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Sunday, May 14, 2000

Defaulting, Wireless, and the Giant Papaya Tree

Catherine ran the numbers and decided she couldn't afford to split the 4 acre lot with me right now (waiting for shares to vest...). I don't think I can afford it on my own -- not if I plan to replace the horrible, decaying house that's on it presently. It would have been easier to give up on, except that I just learned a couple of days ago that I could, in fact, get DSL there, which would remove one of the last notable difficulties of living on Maui (the best I can get here at the school is an analog modem over a crappy phone line). So the image is viable -- I could buy the plot, live in the crappy house, and actually get work done from there with no notable inconveniences compared to San Diego (where my current house is, and where I would return by default if I gave up on finding something here).

Default. How can I live by default?

The wavelan cards are working great. With full wireless access to the LAN and Web (telnet to the linux machine upstairs, email and Netscape via IP Masquerading over the modem line) I'm sitting out in the hammock, looking through some fruiting coconut palms at a forest of probably fifty different varieties of trees, from conifers to eucalyptus to guava to, of course, the mango trees which dominate the lower portions of the gulch near the stream. Though it's hard to say what's a tree and what's a "plant" here since the "plants" grow to be so huge -- like banana plants, or papayas, or these three-story tall spindly things that poof out these bright flowers once in a while... If I get around to it I'll take some pics of the view from the Hammock. For starters, here's a pic of the largest papaya plant I've ever seen in my life, taken on the Kona side of the big island last week (are the power lines a coincidence?):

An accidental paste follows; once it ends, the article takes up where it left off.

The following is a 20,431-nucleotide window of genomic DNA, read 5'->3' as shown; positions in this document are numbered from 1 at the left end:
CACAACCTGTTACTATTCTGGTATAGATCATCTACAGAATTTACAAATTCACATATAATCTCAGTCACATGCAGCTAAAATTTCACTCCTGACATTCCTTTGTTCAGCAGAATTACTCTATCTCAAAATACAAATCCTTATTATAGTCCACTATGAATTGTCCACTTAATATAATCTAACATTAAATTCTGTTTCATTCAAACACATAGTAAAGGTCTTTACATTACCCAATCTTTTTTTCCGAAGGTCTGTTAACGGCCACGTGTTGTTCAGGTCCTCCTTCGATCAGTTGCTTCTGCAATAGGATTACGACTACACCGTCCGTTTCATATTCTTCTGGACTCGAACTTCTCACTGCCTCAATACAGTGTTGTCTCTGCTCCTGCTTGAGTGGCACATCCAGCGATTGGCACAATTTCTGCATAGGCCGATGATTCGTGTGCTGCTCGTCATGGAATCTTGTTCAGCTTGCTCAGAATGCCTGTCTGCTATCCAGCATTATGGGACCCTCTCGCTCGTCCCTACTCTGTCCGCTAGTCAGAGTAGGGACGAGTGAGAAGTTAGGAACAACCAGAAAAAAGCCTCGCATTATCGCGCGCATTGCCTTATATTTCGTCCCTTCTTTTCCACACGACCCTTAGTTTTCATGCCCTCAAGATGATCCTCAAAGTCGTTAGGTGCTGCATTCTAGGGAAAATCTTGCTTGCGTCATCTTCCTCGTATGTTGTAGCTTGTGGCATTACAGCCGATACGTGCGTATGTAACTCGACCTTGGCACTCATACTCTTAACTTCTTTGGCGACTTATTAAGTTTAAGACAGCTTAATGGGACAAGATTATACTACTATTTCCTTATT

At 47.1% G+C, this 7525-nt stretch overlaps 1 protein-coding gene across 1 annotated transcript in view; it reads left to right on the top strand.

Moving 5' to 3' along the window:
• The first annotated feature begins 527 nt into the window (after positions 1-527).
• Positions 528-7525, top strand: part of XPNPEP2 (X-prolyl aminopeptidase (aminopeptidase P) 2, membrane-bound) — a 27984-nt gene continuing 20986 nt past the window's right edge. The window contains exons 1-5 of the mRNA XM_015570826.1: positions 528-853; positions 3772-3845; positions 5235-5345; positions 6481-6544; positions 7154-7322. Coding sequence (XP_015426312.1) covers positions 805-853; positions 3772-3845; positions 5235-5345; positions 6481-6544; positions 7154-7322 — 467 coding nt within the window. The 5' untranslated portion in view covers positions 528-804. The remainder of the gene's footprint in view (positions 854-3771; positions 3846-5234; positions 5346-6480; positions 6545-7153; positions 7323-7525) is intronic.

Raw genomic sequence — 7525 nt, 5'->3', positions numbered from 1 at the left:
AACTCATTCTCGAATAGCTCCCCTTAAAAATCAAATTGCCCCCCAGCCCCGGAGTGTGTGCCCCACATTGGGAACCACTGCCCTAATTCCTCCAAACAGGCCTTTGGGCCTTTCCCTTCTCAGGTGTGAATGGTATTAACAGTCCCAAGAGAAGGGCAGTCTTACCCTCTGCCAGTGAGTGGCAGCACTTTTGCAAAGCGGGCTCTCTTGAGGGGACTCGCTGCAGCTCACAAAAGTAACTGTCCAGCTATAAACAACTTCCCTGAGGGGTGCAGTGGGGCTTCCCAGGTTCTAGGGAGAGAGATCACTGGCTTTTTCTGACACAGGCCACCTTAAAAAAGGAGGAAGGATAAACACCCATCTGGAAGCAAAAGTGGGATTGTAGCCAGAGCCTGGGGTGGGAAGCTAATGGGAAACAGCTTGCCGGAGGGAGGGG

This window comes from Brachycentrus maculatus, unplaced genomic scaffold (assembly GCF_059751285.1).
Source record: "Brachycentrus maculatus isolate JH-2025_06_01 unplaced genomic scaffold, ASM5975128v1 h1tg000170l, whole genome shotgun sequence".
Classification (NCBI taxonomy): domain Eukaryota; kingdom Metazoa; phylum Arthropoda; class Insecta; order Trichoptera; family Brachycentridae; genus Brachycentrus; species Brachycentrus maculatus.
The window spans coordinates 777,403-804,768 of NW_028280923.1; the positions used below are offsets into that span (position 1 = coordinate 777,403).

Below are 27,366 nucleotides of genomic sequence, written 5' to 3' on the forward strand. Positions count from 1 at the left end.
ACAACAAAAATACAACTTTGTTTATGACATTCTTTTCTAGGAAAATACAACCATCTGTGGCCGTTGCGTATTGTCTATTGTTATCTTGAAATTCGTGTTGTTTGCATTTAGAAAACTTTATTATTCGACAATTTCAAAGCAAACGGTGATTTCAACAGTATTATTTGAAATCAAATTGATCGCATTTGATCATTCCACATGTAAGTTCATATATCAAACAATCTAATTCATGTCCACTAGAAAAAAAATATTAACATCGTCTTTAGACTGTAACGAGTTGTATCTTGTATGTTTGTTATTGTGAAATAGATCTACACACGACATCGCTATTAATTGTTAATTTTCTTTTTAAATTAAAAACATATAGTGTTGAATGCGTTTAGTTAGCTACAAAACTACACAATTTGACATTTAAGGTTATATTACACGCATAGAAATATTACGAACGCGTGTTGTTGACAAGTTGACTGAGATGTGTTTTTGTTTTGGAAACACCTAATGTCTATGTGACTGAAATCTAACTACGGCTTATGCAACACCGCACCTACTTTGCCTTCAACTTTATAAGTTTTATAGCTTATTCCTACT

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Simon Funk / simonfunk@gmail.com